Latest edition of NFPA Journal highlights new data on catastrophic multiple-death fires

Blog Post created by freddurso Employee on Sep 11, 2012
Two adults and four children died in a home fire in Ohio, which was attributed to a charcoal grill left unattended on a wooden porch at the rear of the home. (Photo: AP/Wide World)
Of the nearly 1.4 million fires that U.S. firefighters responded to in 2011, 23 of them were classified as catastrophic multiple-death fires, which are defined as a fire responsible for five or more deaths in homes or apartments, or three or more deaths in all other structures.


The latest edition of NFPA Journal highlights this statistic, taken from NFPA's new report Catastrophic Multiple-Death Fires. Nearly 115 deaths--16 of which were children under the age of six--were associated with these fires. The report also indicates that an unusually high proportion of these fires were caused by explosions.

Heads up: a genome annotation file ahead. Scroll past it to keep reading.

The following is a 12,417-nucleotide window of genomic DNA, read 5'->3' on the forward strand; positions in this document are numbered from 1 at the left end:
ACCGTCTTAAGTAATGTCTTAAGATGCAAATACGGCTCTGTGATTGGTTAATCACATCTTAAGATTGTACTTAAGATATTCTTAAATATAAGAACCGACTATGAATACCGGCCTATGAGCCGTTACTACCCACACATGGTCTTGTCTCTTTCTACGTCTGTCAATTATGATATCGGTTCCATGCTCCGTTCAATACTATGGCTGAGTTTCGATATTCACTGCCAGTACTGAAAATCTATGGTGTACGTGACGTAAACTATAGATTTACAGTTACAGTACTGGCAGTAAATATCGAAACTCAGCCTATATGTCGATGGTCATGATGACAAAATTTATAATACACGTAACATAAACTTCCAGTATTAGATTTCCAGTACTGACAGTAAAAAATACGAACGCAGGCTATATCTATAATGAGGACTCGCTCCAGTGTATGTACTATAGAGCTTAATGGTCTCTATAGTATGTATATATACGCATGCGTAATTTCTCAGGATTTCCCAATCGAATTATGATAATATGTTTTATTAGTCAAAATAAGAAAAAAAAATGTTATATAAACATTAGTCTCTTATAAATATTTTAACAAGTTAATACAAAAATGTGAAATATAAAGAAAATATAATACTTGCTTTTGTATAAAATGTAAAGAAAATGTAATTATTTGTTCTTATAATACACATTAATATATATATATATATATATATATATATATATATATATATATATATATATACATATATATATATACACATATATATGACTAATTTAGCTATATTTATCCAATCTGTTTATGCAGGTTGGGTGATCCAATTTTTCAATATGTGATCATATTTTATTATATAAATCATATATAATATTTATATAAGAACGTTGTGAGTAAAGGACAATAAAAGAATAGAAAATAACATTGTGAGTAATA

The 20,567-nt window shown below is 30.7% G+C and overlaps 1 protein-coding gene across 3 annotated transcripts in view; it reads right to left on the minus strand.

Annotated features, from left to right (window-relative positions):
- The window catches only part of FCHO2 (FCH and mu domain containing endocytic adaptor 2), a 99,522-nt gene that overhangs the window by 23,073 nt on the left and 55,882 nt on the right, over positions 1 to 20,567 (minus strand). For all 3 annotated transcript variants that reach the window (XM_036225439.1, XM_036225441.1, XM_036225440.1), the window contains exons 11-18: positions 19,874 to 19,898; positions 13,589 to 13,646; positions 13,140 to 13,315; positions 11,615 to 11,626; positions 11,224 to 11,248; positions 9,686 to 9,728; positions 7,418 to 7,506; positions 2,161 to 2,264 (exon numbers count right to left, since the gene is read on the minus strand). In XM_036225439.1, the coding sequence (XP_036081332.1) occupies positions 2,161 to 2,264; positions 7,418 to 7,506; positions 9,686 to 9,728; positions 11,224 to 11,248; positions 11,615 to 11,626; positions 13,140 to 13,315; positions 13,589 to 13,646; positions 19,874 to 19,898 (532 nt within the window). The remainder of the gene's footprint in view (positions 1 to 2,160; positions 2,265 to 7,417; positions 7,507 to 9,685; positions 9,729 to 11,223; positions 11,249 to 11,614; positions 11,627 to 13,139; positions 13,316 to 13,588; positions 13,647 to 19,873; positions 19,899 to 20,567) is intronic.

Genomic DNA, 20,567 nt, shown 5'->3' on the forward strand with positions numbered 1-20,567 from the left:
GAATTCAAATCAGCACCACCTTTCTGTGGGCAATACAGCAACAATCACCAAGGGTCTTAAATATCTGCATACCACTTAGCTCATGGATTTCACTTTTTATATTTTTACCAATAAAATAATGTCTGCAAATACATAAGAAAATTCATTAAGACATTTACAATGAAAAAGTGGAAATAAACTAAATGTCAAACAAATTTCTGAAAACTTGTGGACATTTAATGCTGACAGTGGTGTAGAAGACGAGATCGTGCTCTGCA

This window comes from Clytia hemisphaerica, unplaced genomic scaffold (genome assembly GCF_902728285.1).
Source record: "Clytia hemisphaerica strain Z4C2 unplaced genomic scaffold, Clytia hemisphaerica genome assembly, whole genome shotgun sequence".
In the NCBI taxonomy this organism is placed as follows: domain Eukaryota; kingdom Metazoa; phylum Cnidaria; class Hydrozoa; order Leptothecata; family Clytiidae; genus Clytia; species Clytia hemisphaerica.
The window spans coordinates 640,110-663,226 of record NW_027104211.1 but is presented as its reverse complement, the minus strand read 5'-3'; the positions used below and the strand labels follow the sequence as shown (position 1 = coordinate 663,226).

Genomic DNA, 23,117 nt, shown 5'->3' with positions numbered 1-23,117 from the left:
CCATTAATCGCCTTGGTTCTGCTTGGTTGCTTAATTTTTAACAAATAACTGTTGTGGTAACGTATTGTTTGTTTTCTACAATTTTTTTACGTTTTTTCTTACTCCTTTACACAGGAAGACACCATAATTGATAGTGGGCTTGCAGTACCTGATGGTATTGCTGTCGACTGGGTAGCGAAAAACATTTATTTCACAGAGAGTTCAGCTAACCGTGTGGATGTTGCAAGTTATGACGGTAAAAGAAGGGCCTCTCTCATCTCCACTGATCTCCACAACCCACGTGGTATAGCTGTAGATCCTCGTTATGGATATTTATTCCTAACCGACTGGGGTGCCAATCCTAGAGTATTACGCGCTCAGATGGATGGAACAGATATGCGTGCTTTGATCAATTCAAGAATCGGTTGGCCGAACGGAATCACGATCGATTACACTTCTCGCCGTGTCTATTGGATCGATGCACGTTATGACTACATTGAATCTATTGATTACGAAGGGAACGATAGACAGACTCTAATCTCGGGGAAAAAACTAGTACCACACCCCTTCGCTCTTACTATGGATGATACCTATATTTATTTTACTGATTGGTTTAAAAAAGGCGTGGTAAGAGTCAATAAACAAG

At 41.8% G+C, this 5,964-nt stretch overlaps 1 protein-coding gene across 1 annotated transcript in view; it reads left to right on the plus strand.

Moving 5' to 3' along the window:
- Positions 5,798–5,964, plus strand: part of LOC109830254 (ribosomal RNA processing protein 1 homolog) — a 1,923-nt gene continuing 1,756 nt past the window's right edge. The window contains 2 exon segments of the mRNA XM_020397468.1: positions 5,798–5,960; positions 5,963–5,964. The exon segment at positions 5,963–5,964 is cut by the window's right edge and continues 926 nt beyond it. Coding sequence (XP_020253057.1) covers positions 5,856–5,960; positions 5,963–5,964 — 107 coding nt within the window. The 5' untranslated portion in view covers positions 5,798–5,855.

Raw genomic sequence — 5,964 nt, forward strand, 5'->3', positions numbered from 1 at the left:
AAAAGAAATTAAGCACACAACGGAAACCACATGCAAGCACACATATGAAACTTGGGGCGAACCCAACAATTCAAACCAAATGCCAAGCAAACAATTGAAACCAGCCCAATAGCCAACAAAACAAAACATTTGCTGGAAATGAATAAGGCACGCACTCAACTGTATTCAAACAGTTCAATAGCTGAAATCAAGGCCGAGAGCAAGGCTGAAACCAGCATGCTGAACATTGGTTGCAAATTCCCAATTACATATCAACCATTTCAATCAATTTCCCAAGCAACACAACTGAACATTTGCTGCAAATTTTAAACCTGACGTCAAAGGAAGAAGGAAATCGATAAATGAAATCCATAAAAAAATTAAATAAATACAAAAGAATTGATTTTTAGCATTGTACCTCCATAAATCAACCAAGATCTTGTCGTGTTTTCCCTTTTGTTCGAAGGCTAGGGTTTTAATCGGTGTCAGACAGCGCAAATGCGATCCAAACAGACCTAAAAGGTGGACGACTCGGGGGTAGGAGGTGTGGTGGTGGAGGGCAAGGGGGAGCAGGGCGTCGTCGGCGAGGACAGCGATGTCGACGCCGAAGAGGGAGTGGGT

"Three of the explosions involved storage  properties: a grain elevator, a fireworks storage bunker, and a pipeline  near an oil storage tank at an oil well," states the report. "Two others originated in  single-family homes, and one occurred at a steel powder manufacturing  plant. In the 10 years leading up to 2011, 34 explosions  were reported in the catastrophic multiple-death study, resulting in 194  deaths. Most notable of those were the West Virginia mine explosion of  2010 that killed 29, the Texas refinery explosion of 2005 that killed  15, and the Georgia sugar refinery explosion of 2008 that killed 14."

For more information on these fires and the role of smoke detection and suppression equipment, check out the September/October edition of NFPA Journal.